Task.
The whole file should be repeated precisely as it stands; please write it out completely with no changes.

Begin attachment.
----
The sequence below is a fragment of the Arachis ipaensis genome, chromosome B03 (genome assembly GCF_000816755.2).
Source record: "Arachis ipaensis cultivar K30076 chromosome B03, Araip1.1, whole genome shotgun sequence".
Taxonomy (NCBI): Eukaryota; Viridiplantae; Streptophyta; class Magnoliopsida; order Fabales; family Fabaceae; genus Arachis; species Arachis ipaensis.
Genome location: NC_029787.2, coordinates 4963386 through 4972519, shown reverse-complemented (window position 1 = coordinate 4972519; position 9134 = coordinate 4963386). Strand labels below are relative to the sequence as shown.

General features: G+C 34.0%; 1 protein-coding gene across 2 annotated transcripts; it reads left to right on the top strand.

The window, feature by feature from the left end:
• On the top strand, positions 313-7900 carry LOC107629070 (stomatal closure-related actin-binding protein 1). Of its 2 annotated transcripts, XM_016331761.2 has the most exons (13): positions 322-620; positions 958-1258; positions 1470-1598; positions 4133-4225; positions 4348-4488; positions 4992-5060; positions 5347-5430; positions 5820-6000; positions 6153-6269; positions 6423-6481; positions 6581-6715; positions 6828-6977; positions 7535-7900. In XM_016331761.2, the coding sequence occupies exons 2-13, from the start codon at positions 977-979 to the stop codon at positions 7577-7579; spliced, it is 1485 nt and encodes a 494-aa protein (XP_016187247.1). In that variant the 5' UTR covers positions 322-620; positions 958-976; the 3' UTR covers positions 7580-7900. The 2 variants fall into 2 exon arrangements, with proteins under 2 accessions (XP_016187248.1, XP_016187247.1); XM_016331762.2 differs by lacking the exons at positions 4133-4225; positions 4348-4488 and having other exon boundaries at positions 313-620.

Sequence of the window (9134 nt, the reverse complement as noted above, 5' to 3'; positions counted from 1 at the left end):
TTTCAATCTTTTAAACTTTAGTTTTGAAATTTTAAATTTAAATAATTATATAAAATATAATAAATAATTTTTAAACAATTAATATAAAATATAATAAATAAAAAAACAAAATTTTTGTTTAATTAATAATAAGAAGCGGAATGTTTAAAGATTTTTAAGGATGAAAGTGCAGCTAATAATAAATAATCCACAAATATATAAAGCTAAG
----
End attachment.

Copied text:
The sequence below is a fragment of the Arachis ipaensis genome, chromosome B03 (genome assembly GCF_000816755.2).
Source record: "Arachis ipaensis cultivar K30076 chromosome B03, Araip1.1, whole genome shotgun sequence".
Taxonomy (NCBI): Eukaryota; Viridiplantae; Streptophyta; class Magnoliopsida; order Fabales; family Fabaceae; genus Arachis; species Arachis ipaensis.
Genome location: NC_029787.2, coordinates 4963386 through 4972519, shown reverse-complemented (window position 1 = coordinate 4972519; position 9134 = coordinate 4963386). Strand labels below are relative to the sequence as shown.

General features: G+C 34.0%; 1 protein-coding gene across 2 annotated transcripts; it reads left to right on the top strand.

The window, feature by feature from the left end:
• On the top strand, positions 313-7900 carry LOC107629070 (stomatal closure-related actin-binding protein 1). Of its 2 annotated transcripts, XM_016331761.2 has the most exons (13): positions 322-620; positions 958-1258; positions 1470-1598; positions 4133-4225; positions 4348-4488; positions 4992-5060; positions 5347-5430; positions 5820-6000; positions 6153-6269; positions 6423-6481; positions 6581-6715; positions 6828-6977; positions 7535-7900. In XM_016331761.2, the coding sequence occupies exons 2-13, from the start codon at positions 977-979 to the stop codon at positions 7577-7579; spliced, it is 1485 nt and encodes a 494-aa protein (XP_016187247.1). In that variant the 5' UTR covers positions 322-620; positions 958-976; the 3' UTR covers positions 7580-7900. The 2 variants fall into 2 exon arrangements, with proteins under 2 accessions (XP_016187248.1, XP_016187247.1); XM_016331762.2 differs by lacking the exons at positions 4133-4225; positions 4348-4488 and having other exon boundaries at positions 313-620.

Sequence of the window (9134 nt, the reverse complement as noted above, 5' to 3'; positions counted from 1 at the left end):
TTTCAATCTTTTAAACTTTAGTTTTGAAATTTTAAATTTAAATAATTATATAAAATATAATAAATAATTTTTAAACAATTAATATAAAATATAATAAATAAAAAAACAAAATTTTTGTTTAATTAATAATAAGAAGCGGAATGTTTAAAGATTTTTAAGGATGAAAGTGCAGCTAATAATAAATAATCCACAAATATATAAAGCTAAG